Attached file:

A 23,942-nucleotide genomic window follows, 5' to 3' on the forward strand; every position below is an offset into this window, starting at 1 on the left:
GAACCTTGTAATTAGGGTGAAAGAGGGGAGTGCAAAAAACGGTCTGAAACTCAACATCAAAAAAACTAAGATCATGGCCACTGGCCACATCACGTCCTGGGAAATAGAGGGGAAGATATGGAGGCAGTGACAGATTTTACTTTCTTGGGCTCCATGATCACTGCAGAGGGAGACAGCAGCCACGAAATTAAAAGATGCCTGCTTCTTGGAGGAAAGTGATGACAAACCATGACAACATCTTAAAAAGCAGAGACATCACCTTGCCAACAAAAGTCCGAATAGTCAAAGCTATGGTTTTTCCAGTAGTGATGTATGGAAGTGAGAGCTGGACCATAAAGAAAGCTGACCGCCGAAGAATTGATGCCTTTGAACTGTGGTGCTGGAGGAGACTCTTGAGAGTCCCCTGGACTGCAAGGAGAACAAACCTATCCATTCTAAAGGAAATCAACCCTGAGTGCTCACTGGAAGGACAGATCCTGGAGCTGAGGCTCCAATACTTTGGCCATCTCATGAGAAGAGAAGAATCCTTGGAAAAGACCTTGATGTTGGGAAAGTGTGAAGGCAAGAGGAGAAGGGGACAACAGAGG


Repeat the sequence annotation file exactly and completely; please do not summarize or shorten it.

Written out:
A 23,942-nucleotide genomic window follows, 5' to 3' on the forward strand; every position below is an offset into this window, starting at 1 on the left:
GAACCTTGTAATTAGGGTGAAAGAGGGGAGTGCAAAAAACGGTCTGAAACTCAACATCAAAAAAACTAAGATCATGGCCACTGGCCACATCACGTCCTGGGAAATAGAGGGGAAGATATGGAGGCAGTGACAGATTTTACTTTCTTGGGCTCCATGATCACTGCAGAGGGAGACAGCAGCCACGAAATTAAAAGATGCCTGCTTCTTGGAGGAAAGTGATGACAAACCATGACAACATCTTAAAAAGCAGAGACATCACCTTGCCAACAAAAGTCCGAATAGTCAAAGCTATGGTTTTTCCAGTAGTGATGTATGGAAGTGAGAGCTGGACCATAAAGAAAGCTGACCGCCGAAGAATTGATGCCTTTGAACTGTGGTGCTGGAGGAGACTCTTGAGAGTCCCCTGGACTGCAAGGAGAACAAACCTATCCATTCTAAAGGAAATCAACCCTGAGTGCTCACTGGAAGGACAGATCCTGGAGCTGAGGCTCCAATACTTTGGCCATCTCATGAGAAGAGAAGAATCCTTGGAAAAGACCTTGATGTTGGGAAAGTGTGAAGGCAAGAGGAGAAGGGGACAACAGAGG